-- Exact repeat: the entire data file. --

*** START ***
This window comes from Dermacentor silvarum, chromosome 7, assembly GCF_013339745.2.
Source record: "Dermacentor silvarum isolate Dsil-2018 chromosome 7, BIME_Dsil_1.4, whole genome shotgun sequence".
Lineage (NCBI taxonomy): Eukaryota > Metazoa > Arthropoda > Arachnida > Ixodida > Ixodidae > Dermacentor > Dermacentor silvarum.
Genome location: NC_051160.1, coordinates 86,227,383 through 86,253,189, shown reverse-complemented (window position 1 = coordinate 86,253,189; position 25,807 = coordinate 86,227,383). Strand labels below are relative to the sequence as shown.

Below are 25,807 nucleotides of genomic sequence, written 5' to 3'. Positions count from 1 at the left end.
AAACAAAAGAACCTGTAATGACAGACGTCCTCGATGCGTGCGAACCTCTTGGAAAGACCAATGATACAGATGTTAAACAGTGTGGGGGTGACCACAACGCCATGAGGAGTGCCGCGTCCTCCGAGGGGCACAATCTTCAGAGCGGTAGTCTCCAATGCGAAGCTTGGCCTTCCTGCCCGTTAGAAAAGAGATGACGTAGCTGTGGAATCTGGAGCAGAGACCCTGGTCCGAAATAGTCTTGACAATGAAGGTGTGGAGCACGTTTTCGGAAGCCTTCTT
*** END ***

This window comes from Dermacentor silvarum, chromosome 7, assembly GCF_013339745.2.
Source record: "Dermacentor silvarum isolate Dsil-2018 chromosome 7, BIME_Dsil_1.4, whole genome shotgun sequence".
Lineage (NCBI taxonomy): Eukaryota > Metazoa > Arthropoda > Arachnida > Ixodida > Ixodidae > Dermacentor > Dermacentor silvarum.
Genome location: NC_051160.1, coordinates 86,227,383 through 86,253,189, shown reverse-complemented (window position 1 = coordinate 86,253,189; position 25,807 = coordinate 86,227,383). Strand labels below are relative to the sequence as shown.

Below are 25,807 nucleotides of genomic sequence, written 5' to 3'. Positions count from 1 at the left end.
AAACAAAAGAACCTGTAATGACAGACGTCCTCGATGCGTGCGAACCTCTTGGAAAGACCAATGATACAGATGTTAAACAGTGTGGGGGTGACCACAACGCCATGAGGAGTGCCGCGTCCTCCGAGGGGCACAATCTTCAGAGCGGTAGTCTCCAATGCGAAGCTTGGCCTTCCTGCCCGTTAGAAAAGAGATGACGTAGCTGTGGAATCTGGAGCAGAGACCCTGGTCCGAAATAGTCTTGACAATGAAGGTGTGGAGCACGTTTTCGGAAGCCTTCTT